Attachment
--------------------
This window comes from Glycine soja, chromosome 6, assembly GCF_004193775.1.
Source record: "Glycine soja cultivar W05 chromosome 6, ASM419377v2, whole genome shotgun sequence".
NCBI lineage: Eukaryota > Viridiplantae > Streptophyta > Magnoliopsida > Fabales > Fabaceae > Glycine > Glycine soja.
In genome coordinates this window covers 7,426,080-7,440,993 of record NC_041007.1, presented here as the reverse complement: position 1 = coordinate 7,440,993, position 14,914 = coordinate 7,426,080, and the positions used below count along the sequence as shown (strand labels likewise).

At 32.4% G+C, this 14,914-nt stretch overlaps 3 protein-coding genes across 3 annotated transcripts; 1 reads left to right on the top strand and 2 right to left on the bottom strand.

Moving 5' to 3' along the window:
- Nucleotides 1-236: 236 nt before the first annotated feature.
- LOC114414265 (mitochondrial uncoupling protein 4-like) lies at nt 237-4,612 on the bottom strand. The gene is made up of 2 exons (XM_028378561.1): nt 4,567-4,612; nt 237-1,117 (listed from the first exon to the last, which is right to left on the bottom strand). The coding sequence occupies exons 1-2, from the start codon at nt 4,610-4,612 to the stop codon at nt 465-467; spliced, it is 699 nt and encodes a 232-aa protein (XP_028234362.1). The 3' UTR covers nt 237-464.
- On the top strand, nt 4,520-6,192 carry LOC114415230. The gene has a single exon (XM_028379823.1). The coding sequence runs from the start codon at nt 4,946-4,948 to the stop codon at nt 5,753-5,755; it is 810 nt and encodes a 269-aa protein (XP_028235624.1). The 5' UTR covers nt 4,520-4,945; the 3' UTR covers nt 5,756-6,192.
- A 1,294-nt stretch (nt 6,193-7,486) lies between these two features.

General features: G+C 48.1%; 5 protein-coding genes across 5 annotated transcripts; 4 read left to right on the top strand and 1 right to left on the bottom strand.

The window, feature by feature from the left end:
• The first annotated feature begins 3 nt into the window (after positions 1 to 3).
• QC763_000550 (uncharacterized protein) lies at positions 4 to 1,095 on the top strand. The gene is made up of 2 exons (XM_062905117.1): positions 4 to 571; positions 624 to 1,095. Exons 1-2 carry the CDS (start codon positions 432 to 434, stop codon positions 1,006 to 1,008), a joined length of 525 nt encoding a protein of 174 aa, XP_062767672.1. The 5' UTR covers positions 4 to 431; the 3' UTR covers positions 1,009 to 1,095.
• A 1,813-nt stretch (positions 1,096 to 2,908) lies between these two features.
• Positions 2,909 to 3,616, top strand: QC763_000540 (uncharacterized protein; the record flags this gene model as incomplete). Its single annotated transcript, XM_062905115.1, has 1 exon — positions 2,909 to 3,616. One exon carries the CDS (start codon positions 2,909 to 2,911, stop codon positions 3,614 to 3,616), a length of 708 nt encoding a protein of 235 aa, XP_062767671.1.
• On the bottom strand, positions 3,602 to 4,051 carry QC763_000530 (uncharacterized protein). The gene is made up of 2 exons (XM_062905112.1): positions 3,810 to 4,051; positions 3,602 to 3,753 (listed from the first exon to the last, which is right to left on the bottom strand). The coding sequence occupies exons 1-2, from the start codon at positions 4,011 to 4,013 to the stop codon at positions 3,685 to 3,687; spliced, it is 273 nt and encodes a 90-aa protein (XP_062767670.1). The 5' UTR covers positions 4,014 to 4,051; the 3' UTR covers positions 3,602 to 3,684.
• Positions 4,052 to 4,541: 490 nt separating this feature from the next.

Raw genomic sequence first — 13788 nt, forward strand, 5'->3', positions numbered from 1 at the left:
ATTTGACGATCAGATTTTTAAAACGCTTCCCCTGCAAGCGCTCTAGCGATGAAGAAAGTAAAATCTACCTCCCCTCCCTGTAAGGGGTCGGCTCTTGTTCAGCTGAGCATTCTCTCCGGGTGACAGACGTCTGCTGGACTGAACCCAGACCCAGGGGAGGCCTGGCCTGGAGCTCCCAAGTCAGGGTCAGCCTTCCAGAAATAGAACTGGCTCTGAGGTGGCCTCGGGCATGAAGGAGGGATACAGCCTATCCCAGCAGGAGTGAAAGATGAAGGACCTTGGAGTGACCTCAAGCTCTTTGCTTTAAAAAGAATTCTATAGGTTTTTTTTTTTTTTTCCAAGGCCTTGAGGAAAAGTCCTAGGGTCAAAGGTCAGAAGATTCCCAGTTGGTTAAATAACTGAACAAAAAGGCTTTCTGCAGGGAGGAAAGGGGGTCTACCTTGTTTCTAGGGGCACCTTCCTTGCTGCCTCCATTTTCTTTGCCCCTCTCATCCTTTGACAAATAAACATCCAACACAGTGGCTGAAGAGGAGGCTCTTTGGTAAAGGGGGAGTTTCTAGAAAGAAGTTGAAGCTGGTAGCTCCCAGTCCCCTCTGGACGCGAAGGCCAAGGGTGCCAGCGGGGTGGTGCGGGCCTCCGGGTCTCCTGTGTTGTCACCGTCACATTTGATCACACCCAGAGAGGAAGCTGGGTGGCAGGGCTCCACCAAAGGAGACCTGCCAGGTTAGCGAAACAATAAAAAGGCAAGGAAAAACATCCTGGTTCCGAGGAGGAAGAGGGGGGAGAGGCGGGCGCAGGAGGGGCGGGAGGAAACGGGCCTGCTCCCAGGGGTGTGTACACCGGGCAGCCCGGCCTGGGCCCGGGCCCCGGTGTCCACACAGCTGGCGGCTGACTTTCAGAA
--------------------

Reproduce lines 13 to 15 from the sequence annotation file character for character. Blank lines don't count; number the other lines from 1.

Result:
• The first annotated feature begins 3 nt into the window (after positions 1 to 3).
• QC763_000550 (uncharacterized protein) lies at positions 4 to 1,095 on the top strand. The gene is made up of 2 exons (XM_062905117.1): positions 4 to 571; positions 624 to 1,095. Exons 1-2 carry the CDS (start codon positions 432 to 434, stop codon positions 1,006 to 1,008), a joined length of 525 nt encoding a protein of 174 aa, XP_062767672.1. The 5' UTR covers positions 4 to 431; the 3' UTR covers positions 1,009 to 1,095.
• A 1,813-nt stretch (positions 1,096 to 2,908) lies between these two features.